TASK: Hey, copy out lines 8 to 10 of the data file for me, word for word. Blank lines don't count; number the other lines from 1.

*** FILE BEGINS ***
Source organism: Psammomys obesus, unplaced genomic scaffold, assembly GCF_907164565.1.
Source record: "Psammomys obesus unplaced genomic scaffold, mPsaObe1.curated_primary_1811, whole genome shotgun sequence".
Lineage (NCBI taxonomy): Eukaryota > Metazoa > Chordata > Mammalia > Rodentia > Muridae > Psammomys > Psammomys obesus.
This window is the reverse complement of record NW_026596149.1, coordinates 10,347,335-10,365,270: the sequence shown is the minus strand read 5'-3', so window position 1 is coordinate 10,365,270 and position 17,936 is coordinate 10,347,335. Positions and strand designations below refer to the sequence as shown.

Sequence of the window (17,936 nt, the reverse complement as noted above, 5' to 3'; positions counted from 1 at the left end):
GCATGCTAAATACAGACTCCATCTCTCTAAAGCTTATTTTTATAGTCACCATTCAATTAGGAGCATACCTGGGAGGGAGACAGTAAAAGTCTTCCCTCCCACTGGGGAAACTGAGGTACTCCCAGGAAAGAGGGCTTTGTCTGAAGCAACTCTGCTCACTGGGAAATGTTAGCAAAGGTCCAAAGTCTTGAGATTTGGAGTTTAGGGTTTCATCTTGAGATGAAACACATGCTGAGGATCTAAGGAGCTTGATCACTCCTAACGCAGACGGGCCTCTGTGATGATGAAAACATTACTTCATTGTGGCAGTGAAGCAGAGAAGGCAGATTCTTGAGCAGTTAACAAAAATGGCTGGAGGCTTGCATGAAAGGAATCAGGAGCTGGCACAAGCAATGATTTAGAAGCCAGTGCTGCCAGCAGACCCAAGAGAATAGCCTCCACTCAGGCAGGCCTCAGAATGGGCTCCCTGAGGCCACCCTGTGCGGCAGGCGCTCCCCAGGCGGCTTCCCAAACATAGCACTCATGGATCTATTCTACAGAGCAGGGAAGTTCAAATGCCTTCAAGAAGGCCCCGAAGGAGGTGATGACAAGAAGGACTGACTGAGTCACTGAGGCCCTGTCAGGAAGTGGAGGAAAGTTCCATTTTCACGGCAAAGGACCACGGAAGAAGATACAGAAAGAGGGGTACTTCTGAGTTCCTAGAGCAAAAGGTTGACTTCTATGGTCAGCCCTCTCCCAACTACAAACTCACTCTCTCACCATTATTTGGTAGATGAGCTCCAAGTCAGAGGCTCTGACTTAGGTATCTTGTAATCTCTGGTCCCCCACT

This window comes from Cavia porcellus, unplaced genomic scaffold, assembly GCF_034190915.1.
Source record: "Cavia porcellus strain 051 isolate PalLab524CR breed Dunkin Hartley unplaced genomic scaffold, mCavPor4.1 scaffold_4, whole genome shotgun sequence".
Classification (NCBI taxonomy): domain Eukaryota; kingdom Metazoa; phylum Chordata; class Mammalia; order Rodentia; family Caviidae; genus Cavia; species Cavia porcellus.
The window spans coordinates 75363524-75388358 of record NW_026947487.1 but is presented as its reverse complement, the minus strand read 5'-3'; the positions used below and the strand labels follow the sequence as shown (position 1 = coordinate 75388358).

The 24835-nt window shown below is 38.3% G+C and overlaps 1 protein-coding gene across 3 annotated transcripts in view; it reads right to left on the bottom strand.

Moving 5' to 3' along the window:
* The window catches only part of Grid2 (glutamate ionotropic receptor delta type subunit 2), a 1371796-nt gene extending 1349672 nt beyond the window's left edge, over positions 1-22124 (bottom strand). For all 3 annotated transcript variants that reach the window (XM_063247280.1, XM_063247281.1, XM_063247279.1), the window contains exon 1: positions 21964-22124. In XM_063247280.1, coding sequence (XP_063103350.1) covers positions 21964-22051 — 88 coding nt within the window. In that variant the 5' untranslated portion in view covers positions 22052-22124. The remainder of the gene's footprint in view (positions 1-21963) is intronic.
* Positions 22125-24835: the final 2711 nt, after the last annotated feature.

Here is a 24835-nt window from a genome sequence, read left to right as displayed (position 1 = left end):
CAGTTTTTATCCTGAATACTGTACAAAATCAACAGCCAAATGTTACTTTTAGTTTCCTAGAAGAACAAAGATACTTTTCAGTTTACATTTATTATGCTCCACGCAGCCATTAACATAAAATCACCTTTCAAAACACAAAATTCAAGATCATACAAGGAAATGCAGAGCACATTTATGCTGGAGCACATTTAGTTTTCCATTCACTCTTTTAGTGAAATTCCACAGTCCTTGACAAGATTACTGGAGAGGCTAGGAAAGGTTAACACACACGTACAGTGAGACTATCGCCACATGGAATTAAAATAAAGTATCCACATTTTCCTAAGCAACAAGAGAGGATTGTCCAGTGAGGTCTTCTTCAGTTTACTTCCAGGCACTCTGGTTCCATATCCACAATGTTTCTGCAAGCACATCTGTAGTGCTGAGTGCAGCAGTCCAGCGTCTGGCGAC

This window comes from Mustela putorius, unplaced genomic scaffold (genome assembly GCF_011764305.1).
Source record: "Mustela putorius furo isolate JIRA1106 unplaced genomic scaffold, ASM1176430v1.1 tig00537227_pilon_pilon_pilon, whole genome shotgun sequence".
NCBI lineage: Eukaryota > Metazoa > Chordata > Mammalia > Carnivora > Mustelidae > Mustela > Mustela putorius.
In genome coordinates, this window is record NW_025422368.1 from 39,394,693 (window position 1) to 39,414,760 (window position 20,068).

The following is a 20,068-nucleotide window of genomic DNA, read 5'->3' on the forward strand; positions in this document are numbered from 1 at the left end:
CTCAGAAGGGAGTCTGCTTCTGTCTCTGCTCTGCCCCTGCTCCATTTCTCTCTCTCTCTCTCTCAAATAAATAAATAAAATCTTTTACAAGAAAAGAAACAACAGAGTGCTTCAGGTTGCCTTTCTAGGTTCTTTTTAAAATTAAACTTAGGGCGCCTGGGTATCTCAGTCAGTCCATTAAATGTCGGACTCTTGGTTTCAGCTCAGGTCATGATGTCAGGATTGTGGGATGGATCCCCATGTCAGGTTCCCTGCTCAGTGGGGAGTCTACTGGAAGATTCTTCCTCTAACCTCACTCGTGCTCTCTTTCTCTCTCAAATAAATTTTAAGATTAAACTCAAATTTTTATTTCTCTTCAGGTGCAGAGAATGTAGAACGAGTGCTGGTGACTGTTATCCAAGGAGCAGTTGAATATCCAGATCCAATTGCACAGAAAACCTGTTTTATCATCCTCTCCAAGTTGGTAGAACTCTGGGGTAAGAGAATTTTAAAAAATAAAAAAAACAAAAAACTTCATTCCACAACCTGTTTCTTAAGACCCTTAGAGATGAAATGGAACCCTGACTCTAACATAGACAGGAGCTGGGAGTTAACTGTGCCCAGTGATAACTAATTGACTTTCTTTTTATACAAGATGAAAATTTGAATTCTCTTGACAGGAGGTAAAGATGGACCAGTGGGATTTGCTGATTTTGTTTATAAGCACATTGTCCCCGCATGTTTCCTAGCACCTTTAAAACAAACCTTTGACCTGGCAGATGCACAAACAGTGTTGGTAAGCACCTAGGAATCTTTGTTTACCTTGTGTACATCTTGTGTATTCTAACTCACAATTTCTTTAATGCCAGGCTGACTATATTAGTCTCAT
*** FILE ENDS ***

Source record: "Cavia porcellus strain 051 isolate PalLab524CR breed Dunkin Hartley unplaced genomic scaffold, mCavPor4.1 scaffold_4, whole genome shotgun sequence".
Classification (NCBI taxonomy): domain Eukaryota; kingdom Metazoa; phylum Chordata; class Mammalia; order Rodentia; family Caviidae; genus Cavia; species Cavia porcellus.
The window spans coordinates 75363524-75388358 of record NW_026947487.1 but is presented as its reverse complement, the minus strand read 5'-3'; the positions used below and the strand labels follow the sequence as shown (position 1 = coordinate 75388358).